However, cells with damaged DNA that are allowed to proliferate cause other problems. Cancer-causing genes (oncogenes) are more likely to activate with age. These genes can evade the cell’s quality-control mechanisms and end up dividing out of control, leading to cancer.
Finding ways to prevent mutations from accumulating would be a way to enable cells to maintain their health over time.
Cells that are stressed, either by unstable genomes or other forms of damage, activate pathways that pull the cell out of its typical cell division cycle. Instead the cell secretes a suite of proteins called the Senescence Associated Secretory Phenotype (SASP), many of which are inflammatory. (This was a breakthrough discovery made in the Buck’s Campisi lab). Cellular senescence is an important protective mechanism to prevent damaged cells from dividing and becoming cancerous. Instead of letting a damaged cell potentially pass on its mutated DNA, the immune system gets called in to clear away damage and the surrounding tissue is activated to replace the cells. With age, though, this process starts to run amok. Senescent cells build up in our tissues without being cleared away. Although not dividing, the cells continue to churn out inflammatory molecules. They are a major source of the chronic inflammation that has been dubbed “inflammaging” because of its association with aging. Interventions that reduce the number of senescent cells in older mice lead to mice with longer, healthier lives. Cellular senescence has emerged from an obscure corner of cancer research to become one of the major focus areas of aging research at the Buck and in many labs around the world.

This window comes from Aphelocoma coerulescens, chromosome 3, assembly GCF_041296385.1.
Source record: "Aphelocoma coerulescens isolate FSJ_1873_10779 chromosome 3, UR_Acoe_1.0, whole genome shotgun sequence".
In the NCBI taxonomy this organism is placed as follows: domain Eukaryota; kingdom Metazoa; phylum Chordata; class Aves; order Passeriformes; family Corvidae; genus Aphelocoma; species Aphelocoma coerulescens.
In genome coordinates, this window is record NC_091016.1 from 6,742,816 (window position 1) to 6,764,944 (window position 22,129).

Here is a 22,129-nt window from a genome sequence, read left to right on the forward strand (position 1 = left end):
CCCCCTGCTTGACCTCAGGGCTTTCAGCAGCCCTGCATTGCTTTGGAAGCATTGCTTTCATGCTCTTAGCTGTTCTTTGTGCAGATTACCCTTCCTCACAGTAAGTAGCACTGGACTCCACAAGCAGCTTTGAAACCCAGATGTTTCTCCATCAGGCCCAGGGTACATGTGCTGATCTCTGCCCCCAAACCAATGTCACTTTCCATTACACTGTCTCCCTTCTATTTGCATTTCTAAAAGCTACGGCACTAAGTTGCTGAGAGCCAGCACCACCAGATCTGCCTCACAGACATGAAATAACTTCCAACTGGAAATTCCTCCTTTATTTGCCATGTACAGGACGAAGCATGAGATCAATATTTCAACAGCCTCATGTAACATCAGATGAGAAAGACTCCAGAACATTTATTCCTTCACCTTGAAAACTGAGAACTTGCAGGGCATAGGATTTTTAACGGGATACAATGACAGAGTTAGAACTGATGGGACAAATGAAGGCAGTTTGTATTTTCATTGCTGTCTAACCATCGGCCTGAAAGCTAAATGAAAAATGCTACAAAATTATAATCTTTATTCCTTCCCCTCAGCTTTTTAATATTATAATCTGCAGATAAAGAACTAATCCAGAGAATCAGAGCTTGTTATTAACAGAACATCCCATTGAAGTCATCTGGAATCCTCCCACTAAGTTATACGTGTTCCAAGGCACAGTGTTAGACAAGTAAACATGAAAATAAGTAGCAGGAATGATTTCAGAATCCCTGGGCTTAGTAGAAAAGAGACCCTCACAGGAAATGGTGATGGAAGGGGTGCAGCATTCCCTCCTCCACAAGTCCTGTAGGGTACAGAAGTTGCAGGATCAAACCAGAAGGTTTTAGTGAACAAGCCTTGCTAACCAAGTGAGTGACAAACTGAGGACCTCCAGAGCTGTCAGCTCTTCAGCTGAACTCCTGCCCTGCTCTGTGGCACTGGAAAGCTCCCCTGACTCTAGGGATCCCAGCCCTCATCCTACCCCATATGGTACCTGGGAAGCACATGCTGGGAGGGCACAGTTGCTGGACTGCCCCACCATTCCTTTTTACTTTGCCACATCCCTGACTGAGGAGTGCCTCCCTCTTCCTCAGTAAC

Altered Intercellular Communication
Altered intercellular communication involves interactions between cells, even between our own cells and the bacterial cells living in our gut! Examples of processes that happen between cells going awry with age are changes in hormones and signaling between neurons, as well as changes in the gut microbiome. Some scientists have even proposed “aging clocks” based on profiles of the bacteria in the gut. These changes happen at a larger scale and can thus offer a more comprehensive view of the aging process than the other hallmarks of aging.
The environment—everything that an organism encounters outside its own body—plays a huge role in how cells age. Our cells are constantly exposed to influences from the outside, spanning from the particulate matter in the air, to the food we eat, and even to the level of education someone attains. (Scientists have dubbed this influence the “exposome”.) It’s all integrated into the pathways activated by our cells, whether to their benefit or detriment. For example, stress has been associated with shortened telomeres and living close to a freeway is associated with neurodegeneration, but exercise is associated with cellular renewal and good sleep is associated with improved mitochondrial function. Emerging evidence suggests that our environmental exposures play a much larger role in aging than genetics, giving everyone an opportunity to improve their own aging process at the molecular level by controlling harmful exposures and optimizing ones that promote health.
The field of aging is relatively young, and still developing. As scientists dig deeper into the hallmarks and their connections, almost certainly more factors will be identified.